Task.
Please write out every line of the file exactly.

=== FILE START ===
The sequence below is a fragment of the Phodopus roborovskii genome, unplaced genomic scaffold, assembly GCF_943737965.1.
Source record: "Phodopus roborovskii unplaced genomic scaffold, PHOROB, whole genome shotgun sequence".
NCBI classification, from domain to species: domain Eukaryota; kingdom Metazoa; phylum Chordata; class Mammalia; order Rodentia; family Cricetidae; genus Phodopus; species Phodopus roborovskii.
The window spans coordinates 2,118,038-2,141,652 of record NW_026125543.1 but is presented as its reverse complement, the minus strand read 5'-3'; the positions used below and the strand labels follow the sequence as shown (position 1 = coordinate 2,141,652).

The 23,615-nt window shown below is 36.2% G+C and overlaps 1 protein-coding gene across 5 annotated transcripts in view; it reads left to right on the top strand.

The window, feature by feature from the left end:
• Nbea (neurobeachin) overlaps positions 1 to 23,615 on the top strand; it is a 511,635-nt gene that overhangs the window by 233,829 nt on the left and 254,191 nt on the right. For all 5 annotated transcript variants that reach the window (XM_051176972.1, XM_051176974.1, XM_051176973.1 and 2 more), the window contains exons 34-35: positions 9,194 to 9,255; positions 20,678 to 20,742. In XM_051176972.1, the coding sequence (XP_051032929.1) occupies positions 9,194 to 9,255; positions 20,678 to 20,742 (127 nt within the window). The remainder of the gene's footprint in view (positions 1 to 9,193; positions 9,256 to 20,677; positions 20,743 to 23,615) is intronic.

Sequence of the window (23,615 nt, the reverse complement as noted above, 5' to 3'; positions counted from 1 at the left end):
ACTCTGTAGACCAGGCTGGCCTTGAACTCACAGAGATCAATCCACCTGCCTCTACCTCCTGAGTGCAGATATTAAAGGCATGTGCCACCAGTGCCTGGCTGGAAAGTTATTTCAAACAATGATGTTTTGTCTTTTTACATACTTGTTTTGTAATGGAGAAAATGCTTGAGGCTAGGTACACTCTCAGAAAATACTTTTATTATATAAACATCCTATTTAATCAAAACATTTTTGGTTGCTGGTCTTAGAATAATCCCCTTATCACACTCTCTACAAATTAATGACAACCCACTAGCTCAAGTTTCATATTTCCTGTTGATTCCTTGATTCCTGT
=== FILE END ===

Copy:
The sequence below is a fragment of the Phodopus roborovskii genome, unplaced genomic scaffold, assembly GCF_943737965.1.
Source record: "Phodopus roborovskii unplaced genomic scaffold, PHOROB, whole genome shotgun sequence".
NCBI classification, from domain to species: domain Eukaryota; kingdom Metazoa; phylum Chordata; class Mammalia; order Rodentia; family Cricetidae; genus Phodopus; species Phodopus roborovskii.
The window spans coordinates 2,118,038-2,141,652 of record NW_026125543.1 but is presented as its reverse complement, the minus strand read 5'-3'; the positions used below and the strand labels follow the sequence as shown (position 1 = coordinate 2,141,652).

The 23,615-nt window shown below is 36.2% G+C and overlaps 1 protein-coding gene across 5 annotated transcripts in view; it reads left to right on the top strand.

The window, feature by feature from the left end:
• Nbea (neurobeachin) overlaps positions 1 to 23,615 on the top strand; it is a 511,635-nt gene that overhangs the window by 233,829 nt on the left and 254,191 nt on the right. For all 5 annotated transcript variants that reach the window (XM_051176972.1, XM_051176974.1, XM_051176973.1 and 2 more), the window contains exons 34-35: positions 9,194 to 9,255; positions 20,678 to 20,742. In XM_051176972.1, the coding sequence (XP_051032929.1) occupies positions 9,194 to 9,255; positions 20,678 to 20,742 (127 nt within the window). The remainder of the gene's footprint in view (positions 1 to 9,193; positions 9,256 to 20,677; positions 20,743 to 23,615) is intronic.

Sequence of the window (23,615 nt, the reverse complement as noted above, 5' to 3'; positions counted from 1 at the left end):
ACTCTGTAGACCAGGCTGGCCTTGAACTCACAGAGATCAATCCACCTGCCTCTACCTCCTGAGTGCAGATATTAAAGGCATGTGCCACCAGTGCCTGGCTGGAAAGTTATTTCAAACAATGATGTTTTGTCTTTTTACATACTTGTTTTGTAATGGAGAAAATGCTTGAGGCTAGGTACACTCTCAGAAAATACTTTTATTATATAAACATCCTATTTAATCAAAACATTTTTGGTTGCTGGTCTTAGAATAATCCCCTTATCACACTCTCTACAAATTAATGACAACCCACTAGCTCAAGTTTCATATTTCCTGTTGATTCCTTGATTCCTGT